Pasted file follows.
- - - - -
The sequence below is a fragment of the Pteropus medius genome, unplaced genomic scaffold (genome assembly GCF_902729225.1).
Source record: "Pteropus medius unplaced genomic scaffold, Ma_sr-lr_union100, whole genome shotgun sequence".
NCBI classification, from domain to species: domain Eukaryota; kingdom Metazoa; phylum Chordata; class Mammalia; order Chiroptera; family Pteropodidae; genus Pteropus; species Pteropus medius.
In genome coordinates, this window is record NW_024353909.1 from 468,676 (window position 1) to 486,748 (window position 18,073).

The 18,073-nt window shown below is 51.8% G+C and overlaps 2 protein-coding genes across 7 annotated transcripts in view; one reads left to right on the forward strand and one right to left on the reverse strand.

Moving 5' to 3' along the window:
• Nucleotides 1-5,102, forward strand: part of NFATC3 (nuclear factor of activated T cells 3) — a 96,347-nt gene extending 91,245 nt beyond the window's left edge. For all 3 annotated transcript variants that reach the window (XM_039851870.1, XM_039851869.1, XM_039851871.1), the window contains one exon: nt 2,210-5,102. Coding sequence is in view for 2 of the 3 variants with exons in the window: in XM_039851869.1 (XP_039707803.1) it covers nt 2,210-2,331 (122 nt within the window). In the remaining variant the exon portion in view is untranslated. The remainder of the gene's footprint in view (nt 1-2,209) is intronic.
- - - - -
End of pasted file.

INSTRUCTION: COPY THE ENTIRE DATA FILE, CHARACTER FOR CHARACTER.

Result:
The sequence below is a fragment of the Pteropus medius genome, unplaced genomic scaffold (genome assembly GCF_902729225.1).
Source record: "Pteropus medius unplaced genomic scaffold, Ma_sr-lr_union100, whole genome shotgun sequence".
NCBI classification, from domain to species: domain Eukaryota; kingdom Metazoa; phylum Chordata; class Mammalia; order Chiroptera; family Pteropodidae; genus Pteropus; species Pteropus medius.
In genome coordinates, this window is record NW_024353909.1 from 468,676 (window position 1) to 486,748 (window position 18,073).

The 18,073-nt window shown below is 51.8% G+C and overlaps 2 protein-coding genes across 7 annotated transcripts in view; one reads left to right on the forward strand and one right to left on the reverse strand.

Moving 5' to 3' along the window:
• Nucleotides 1-5,102, forward strand: part of NFATC3 (nuclear factor of activated T cells 3) — a 96,347-nt gene extending 91,245 nt beyond the window's left edge. For all 3 annotated transcript variants that reach the window (XM_039851870.1, XM_039851869.1, XM_039851871.1), the window contains one exon: nt 2,210-5,102. Coding sequence is in view for 2 of the 3 variants with exons in the window: in XM_039851869.1 (XP_039707803.1) it covers nt 2,210-2,331 (122 nt within the window). In the remaining variant the exon portion in view is untranslated. The remainder of the gene's footprint in view (nt 1-2,209) is intronic.